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1 May 2007 Wildlife Responses to Vegetation Height Management in Cool-season Grasslands
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Abstract

Herbaceous vegetation comprises the main habitat type in cool-seasons grasslands and can be managed by various methods. We compared changes in plant communities and bird and mammal use of grasslands that were not managed, managed by mechanical methods (mowing), or managed by chemical methods (plant growth regulator). This 1-year study was conducted from May through October 2003 in Erie County, Ohio. Twelve circular 1.5 ha plots were established: 4 were not managed, 4 were mowed to maintain vegetation height between 9–15 cm, and 4 were sprayed with a plant growth regulator and mowed when vegetation exceeded 15 cm. We monitored vegetation growth, measured plant community composition, and observed all plots for wildlife activity each week. Vegetation in unmanaged plots was taller and denser (P < 0.001) than vegetation in mowed and growth regulator plots. Plant community characteristics differed among study plots (P < 0.001); managed plots had higher grass cover and lower woody cover than unmanaged plots. We observed more (P < 0.001) total birds per 5-minute survey in unmanaged than mowed or growth regulator plots. We observed more (P < 0.001) white-tailed deer (Odocoileus virginianus) in mowed plots than either control or growth regulator plots. We captured 13 small mammals in unmanaged plots and no small mammals in managed plots. Applying the plant growth regulator was not a cost-effective alternative to mowing for managing vegetation height in our study. Vegetation height management practices altered plant communities and animal use of grassland areas and thus might be useful for accomplishing species-specific habitat management objectives.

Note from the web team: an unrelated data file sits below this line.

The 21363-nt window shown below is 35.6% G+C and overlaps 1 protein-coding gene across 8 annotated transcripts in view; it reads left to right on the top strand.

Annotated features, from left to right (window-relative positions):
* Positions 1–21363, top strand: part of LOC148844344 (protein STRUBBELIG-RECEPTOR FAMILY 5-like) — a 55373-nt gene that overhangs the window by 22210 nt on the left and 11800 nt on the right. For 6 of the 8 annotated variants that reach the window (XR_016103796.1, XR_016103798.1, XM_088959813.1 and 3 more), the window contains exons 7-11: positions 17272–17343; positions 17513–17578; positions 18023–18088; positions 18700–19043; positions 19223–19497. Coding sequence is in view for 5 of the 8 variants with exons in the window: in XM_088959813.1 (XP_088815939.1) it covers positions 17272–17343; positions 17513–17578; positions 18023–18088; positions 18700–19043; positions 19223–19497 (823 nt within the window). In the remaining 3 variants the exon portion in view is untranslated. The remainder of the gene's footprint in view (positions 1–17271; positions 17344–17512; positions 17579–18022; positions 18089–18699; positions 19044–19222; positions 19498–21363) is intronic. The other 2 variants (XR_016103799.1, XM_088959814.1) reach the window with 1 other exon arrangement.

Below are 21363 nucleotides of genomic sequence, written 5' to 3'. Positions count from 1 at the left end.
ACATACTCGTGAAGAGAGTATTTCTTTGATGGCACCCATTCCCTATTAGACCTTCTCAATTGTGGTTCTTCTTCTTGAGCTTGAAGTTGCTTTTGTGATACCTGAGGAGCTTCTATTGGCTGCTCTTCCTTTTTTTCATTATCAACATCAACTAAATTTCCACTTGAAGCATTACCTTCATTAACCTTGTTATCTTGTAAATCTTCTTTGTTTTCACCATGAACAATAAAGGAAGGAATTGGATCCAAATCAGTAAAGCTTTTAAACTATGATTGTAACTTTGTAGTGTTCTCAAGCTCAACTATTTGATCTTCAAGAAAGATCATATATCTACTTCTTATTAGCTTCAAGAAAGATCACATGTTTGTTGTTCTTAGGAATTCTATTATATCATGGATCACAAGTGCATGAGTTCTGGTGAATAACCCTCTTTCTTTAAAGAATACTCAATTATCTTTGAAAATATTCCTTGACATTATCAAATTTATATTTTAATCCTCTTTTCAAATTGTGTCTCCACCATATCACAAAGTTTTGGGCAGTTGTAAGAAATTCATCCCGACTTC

Brian E. Washburn and Thomas W. Seamans "Wildlife Responses to Vegetation Height Management in Cool-season Grasslands," Rangeland Ecology and Management 60(3), 319-323, (1 May 2007). https://doi.org/10.2111/1551-5028(2007)60[319:WRTVHM]2.0.CO;2
Received: 3 August 2006; Accepted: 27 February 2007; Published: 1 May 2007
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